Crude margins are rapidly changing. For the past couple of years, we've been focused on the Brent-WTI spread, as it's been highly correlated to the NYMEX 2-1-1 crack spread and basically benefited all refiners running WTI-related crudes. This has changed significantly. In the near term, we expect crude differentials to remain volatile, as more North American crudes produced and find their way to the Gulf Coast and East Coast markets, displacing higher-price order burn related imports.

Just pretty much going off my script here a little bit, if you look back last several quarters or even longer, you would look at crack spread, and it was very highly correlated to the Brent-TI spread. The wider the Brent spread, the higher the NYMEX 2-1-1. At the same time too, you saw LLS, Louisiana Light Sweet, trading at a premium to Brent.

Today, we find that Brent, even on prop basis is a little over $12 spread from WTI. And LLS instead of being wider than that, we find LLS today to be somewhere in the range of $2.50 to $2.60 over WTI. There has been a paradigm shift and we expect this to settle out over time. But right now, it's pretty hard to exactly predict where this market's going.

Based on projected increases in Canadian crude production, U.S. crude production as well as pipeline and rail transportation alternatives, we still believe that mid-continent will be price advantage. Some of that comes from the fact that we already believe that the Gulf Coast is starting to become full of light sweet crudes and even ultra-light crudes. As crude production continues even with these pipelines, there have to be a home for it, if the home stops the Gulf Coast, it will back up in to the mid-continent.

Our gathering system had another solid quarter. We gathered over 54,000 barrels a day for the third quarter. In the third quarter, our RINs expense was $57.4 million as compared to $7.1 million in the third quarter of 2012. As of September 30, our year-to-date RINs expense was a $155 million as compared to $16.5 million in the same period last year.

RINs expense for the entirety of 2013 is estimated to be between $175 million and $190 million. But we've seen significant reductions in RIN prices. In my view I always believe that a portion of the RINs price was reflected in the gasoline price. And the fact that we have pretty negative basis on gasoline, when you look at the Gulf Coast, Chicago, the group or other areas in the country, RINs prices are falling because gasoline were just falling, in addition to the fact that there is anticipation that EPA will hopefully fix this broken system.

So with that said, right now, I'll turn the call over to Susan. And I will pick it back up, and then we'll take your questions. Susan?

Susan Ball

Thank you, Jack, and good morning, everyone. As Jack previously mentioned, net income was $86 million in the third quarter of 2013 as compared to net income of $318.6 million in the third quarter of last year. Adjusted EBITDA for the quarter was $33.9 million in 2013 as compared to $447.1 million in the third quarter a year ago.

In the third quarter of 2013, the more significant adjustments to net income to derive adjusted EBITDA or adjustments related to the increase or decrease associated with the impacts realized under our first-in first-out FIFO accounting method, we realized a favorable FIFO inventory impact of $54.3 million in the third quarter of 2013. Gains on derivatives not settled during the period were $38.6 million.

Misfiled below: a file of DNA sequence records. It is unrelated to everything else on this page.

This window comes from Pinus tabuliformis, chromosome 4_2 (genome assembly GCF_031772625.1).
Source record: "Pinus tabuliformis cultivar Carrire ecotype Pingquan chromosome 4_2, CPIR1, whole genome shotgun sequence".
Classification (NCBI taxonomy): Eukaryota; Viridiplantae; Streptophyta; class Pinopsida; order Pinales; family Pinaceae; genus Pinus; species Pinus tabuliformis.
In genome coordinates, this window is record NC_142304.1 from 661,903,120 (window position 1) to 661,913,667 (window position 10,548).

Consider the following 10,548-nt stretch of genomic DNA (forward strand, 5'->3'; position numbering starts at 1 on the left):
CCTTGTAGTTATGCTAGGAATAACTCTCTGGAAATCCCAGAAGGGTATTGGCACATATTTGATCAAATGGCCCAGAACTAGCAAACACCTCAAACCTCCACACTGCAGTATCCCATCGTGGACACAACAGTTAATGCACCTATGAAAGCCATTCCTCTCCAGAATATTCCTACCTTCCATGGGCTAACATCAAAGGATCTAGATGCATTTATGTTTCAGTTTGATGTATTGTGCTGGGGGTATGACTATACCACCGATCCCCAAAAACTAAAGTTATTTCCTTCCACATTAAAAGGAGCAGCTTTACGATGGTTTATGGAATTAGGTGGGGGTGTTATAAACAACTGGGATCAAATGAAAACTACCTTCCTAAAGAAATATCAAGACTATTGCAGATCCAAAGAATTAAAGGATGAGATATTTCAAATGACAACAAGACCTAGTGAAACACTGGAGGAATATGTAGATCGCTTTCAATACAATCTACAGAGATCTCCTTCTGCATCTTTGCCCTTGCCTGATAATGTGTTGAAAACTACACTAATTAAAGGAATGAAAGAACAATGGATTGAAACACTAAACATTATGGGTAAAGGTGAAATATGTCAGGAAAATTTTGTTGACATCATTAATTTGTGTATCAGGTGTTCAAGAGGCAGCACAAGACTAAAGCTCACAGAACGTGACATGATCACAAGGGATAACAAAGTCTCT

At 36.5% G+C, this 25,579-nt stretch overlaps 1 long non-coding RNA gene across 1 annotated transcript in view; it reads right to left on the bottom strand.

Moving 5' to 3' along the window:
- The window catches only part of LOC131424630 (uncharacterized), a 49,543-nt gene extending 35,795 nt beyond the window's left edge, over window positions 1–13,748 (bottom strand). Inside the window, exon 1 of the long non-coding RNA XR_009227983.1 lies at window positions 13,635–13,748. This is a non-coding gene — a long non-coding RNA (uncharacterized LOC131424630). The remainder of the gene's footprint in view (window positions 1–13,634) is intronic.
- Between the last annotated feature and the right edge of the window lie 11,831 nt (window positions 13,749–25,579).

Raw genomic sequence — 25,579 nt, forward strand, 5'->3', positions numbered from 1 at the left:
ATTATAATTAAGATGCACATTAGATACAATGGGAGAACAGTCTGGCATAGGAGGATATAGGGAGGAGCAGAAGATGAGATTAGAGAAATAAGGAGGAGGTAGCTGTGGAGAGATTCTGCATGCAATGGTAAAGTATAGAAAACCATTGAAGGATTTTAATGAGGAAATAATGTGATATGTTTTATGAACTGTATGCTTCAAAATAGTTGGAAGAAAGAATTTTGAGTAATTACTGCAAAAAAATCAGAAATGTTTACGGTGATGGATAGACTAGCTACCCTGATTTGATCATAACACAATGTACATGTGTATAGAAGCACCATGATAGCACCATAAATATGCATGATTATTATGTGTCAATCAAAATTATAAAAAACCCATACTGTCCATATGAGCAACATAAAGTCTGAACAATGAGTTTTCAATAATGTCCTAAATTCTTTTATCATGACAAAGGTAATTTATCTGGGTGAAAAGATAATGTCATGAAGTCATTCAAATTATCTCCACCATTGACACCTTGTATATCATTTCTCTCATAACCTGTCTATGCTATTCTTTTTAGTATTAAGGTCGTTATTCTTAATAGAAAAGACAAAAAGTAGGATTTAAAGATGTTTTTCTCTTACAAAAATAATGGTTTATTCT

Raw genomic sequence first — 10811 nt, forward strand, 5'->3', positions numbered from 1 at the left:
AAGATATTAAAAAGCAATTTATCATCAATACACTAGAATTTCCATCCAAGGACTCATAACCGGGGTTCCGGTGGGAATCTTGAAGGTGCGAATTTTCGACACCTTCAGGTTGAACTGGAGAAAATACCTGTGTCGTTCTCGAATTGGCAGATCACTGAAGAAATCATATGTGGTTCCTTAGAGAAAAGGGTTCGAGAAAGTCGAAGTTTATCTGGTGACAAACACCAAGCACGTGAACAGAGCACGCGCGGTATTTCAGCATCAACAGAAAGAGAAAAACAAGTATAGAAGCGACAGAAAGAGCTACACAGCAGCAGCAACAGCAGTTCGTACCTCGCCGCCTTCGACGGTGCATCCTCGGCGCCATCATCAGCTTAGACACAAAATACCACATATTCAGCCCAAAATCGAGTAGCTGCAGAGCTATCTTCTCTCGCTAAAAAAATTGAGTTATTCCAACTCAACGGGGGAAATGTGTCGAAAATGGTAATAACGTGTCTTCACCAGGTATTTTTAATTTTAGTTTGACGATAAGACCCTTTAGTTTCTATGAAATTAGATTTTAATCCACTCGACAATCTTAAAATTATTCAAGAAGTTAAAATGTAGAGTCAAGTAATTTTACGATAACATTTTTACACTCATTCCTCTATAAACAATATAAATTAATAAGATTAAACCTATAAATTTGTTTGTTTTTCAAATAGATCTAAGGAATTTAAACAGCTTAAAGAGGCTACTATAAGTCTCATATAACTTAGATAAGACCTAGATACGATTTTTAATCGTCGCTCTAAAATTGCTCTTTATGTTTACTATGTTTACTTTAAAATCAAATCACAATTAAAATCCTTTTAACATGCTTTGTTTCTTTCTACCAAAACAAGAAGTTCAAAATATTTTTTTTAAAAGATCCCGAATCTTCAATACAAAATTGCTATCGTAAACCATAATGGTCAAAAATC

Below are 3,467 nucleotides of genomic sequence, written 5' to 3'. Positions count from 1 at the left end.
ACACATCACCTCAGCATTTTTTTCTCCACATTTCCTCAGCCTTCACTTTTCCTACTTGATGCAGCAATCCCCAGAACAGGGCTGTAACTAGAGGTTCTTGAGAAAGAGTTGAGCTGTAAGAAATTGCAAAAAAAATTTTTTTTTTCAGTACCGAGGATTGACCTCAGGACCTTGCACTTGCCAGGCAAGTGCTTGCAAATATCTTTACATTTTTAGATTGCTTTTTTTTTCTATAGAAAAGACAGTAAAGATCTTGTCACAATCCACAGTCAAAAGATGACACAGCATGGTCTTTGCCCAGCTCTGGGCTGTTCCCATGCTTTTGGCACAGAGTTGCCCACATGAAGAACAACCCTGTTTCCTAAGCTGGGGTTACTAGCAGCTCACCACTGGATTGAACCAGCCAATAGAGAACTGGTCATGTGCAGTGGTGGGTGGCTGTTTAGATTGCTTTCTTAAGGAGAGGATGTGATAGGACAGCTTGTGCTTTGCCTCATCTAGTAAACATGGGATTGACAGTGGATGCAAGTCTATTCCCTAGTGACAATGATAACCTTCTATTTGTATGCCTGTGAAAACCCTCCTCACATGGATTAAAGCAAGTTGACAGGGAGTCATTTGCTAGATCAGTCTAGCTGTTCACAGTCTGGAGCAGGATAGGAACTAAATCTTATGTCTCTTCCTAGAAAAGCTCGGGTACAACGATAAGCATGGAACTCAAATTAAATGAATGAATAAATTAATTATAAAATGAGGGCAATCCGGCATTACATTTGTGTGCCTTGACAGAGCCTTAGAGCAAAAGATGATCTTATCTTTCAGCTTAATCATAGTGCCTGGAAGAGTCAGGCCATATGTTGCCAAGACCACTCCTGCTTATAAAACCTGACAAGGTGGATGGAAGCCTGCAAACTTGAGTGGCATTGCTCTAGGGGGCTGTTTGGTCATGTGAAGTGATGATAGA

Adjusted EBITDA is further reduced by certain annual reserves that are prorated on a quarterly basis to derive available cash for distribution. These annual reserves are set aside for future cash needs for maintenance and environmental capital expenditures of $125 million as well as $35 million for future major scheduled turnaround expenses.

Additionally, adjusted EBITDA is reduced for cash needs associated with debt service and other future operating and capital needs as determined and maybe adjusted for excess cash and cash reserves previously established. Available cash for distribution for the third quarter was $44 million or $0.30 per common unit.

In the third quarter of 2013, our Wynnewood refinery reported a refining margin adjusted for FIFO impact of $60.2 million as compared to $206.7 million in the third quarter of 2012. Our Coffeyville refinery reported a refining margin adjusted for FIFO impact of $60 million in the third quarter 2013 as compared to $384.8 million last year.

Our Coffeyville and Wynnewood refineries on a consolidated per barrel basis reported a refining margin of $8.21 per crude oil throughput barrel, which is adjusted for the favorable FIFO impact in the third quarter of 2013. This compares to $33.44 per barrel in the third quarter 2012, which was adjusted for favorable FIFO impact.

At the plant level Coffeyville's refining margin adjusted for the FIFO impact was $8.22 reported 2013, as compared to $33.56 per barrel for the same period a year ago. Wynnewood's refining margin adjusted for FIFO impact was $8.04 per barrel in the third quarter of 2013, as compared to $33.07 per barrel for the same period a year ago.

Impacts on the refining margin, where the higher costs associated with RINs, the reduced sales volume associated with the FCCU outage, weakened product basis and crack spreads and the tightening of the crude differentials.